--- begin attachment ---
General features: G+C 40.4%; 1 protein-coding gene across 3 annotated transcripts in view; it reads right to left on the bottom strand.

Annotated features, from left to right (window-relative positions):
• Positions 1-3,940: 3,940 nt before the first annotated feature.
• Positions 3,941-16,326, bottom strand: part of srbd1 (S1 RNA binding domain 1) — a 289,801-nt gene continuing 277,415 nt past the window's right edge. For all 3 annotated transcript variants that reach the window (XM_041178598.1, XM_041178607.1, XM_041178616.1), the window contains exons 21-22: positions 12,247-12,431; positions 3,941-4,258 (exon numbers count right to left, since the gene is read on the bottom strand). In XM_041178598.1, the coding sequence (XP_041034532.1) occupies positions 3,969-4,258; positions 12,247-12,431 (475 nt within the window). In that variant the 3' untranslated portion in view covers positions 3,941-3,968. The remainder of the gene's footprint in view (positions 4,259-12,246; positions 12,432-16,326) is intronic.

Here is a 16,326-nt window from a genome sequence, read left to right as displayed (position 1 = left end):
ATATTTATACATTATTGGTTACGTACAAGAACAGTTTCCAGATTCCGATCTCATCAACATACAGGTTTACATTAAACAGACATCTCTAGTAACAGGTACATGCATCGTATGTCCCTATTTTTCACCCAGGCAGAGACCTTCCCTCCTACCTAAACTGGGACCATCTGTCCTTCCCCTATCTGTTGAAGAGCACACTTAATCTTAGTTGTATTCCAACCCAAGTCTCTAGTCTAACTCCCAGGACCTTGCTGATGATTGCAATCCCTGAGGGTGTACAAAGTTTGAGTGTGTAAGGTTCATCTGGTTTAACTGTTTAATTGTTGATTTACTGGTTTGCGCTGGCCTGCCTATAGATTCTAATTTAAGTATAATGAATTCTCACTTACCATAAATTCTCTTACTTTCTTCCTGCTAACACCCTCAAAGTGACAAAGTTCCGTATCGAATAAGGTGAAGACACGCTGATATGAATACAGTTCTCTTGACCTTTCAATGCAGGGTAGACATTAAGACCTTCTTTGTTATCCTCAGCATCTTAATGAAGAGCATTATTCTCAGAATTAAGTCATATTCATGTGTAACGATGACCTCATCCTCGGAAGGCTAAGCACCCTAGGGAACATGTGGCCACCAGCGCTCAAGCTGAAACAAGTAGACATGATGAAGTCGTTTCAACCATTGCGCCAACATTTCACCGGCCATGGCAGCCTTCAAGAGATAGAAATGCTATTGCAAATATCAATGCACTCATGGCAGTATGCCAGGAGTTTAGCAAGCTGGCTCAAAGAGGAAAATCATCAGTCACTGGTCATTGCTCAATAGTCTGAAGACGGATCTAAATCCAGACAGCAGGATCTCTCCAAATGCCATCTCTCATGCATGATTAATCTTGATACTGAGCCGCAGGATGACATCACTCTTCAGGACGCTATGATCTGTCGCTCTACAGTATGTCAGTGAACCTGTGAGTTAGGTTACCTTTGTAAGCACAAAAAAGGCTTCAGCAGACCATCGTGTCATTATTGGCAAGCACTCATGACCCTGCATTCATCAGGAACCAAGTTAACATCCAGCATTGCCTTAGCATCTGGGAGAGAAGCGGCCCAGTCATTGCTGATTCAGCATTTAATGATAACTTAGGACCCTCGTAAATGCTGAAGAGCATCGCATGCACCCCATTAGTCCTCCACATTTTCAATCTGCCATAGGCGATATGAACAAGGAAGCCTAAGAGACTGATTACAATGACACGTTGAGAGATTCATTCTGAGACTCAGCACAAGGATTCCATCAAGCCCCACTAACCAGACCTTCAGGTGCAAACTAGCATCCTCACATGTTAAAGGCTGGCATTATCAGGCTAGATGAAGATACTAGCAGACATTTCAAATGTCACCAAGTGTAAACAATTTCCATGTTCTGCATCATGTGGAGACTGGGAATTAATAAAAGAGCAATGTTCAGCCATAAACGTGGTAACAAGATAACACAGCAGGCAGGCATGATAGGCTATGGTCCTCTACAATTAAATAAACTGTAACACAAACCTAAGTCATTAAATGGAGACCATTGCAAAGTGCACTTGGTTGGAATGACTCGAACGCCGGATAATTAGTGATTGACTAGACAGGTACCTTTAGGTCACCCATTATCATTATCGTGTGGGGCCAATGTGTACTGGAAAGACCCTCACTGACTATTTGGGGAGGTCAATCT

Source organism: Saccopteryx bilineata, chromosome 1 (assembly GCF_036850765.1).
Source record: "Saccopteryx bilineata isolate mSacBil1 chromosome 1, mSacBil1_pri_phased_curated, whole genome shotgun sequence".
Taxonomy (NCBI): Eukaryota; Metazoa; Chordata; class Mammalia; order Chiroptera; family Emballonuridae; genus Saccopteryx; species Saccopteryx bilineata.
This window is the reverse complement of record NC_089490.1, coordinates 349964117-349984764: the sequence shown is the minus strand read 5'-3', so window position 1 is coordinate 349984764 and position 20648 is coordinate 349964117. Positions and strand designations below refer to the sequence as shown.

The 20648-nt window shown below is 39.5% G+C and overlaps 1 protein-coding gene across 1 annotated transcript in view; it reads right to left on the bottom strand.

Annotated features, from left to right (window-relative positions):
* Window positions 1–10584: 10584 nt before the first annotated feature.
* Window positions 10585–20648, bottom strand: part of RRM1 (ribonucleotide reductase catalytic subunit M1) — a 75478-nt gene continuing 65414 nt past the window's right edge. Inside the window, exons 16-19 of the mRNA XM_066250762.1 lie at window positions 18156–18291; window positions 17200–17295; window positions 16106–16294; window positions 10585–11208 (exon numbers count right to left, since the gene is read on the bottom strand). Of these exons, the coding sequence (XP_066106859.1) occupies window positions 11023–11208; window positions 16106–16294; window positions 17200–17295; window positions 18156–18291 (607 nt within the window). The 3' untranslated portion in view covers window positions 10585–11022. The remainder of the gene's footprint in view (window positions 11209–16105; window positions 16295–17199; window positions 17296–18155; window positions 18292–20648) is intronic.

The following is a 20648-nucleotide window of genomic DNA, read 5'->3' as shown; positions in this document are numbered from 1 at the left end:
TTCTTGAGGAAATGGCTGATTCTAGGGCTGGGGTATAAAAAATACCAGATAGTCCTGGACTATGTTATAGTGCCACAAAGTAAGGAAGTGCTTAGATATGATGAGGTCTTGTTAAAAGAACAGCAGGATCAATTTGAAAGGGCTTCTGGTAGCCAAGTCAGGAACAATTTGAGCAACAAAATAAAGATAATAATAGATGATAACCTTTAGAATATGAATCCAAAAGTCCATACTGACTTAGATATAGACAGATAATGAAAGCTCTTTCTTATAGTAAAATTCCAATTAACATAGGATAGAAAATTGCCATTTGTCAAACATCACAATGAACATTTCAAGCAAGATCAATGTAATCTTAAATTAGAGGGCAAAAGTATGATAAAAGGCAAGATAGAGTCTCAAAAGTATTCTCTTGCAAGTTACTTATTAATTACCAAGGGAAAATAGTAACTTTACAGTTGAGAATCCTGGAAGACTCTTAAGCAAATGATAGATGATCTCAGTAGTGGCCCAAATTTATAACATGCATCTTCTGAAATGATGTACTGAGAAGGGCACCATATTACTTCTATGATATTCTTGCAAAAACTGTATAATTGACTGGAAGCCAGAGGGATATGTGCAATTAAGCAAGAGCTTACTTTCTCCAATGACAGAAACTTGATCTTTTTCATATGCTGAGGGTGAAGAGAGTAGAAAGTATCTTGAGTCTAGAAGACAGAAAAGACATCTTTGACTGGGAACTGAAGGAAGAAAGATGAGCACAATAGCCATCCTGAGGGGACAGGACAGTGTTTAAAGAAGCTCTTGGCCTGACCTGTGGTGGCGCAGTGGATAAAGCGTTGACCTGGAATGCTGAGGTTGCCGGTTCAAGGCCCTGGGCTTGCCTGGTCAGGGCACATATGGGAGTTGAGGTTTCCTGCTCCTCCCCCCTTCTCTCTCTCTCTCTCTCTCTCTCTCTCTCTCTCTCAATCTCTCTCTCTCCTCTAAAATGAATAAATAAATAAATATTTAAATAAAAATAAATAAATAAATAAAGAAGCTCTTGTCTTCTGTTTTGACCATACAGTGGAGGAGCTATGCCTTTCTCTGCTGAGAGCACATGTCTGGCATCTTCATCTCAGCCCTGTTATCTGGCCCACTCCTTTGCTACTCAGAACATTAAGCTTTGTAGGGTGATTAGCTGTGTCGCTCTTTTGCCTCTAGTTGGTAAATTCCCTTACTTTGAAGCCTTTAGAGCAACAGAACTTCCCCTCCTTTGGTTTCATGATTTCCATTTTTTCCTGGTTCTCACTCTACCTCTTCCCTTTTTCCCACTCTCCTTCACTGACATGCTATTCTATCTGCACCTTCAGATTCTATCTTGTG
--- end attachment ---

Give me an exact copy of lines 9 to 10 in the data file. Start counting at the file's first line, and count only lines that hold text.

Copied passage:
Taxonomy (NCBI): Eukaryota; Metazoa; Chordata; class Mammalia; order Chiroptera; family Emballonuridae; genus Saccopteryx; species Saccopteryx bilineata.
This window is the reverse complement of record NC_089490.1, coordinates 349964117-349984764: the sequence shown is the minus strand read 5'-3', so window position 1 is coordinate 349984764 and position 20648 is coordinate 349964117. Positions and strand designations below refer to the sequence as shown.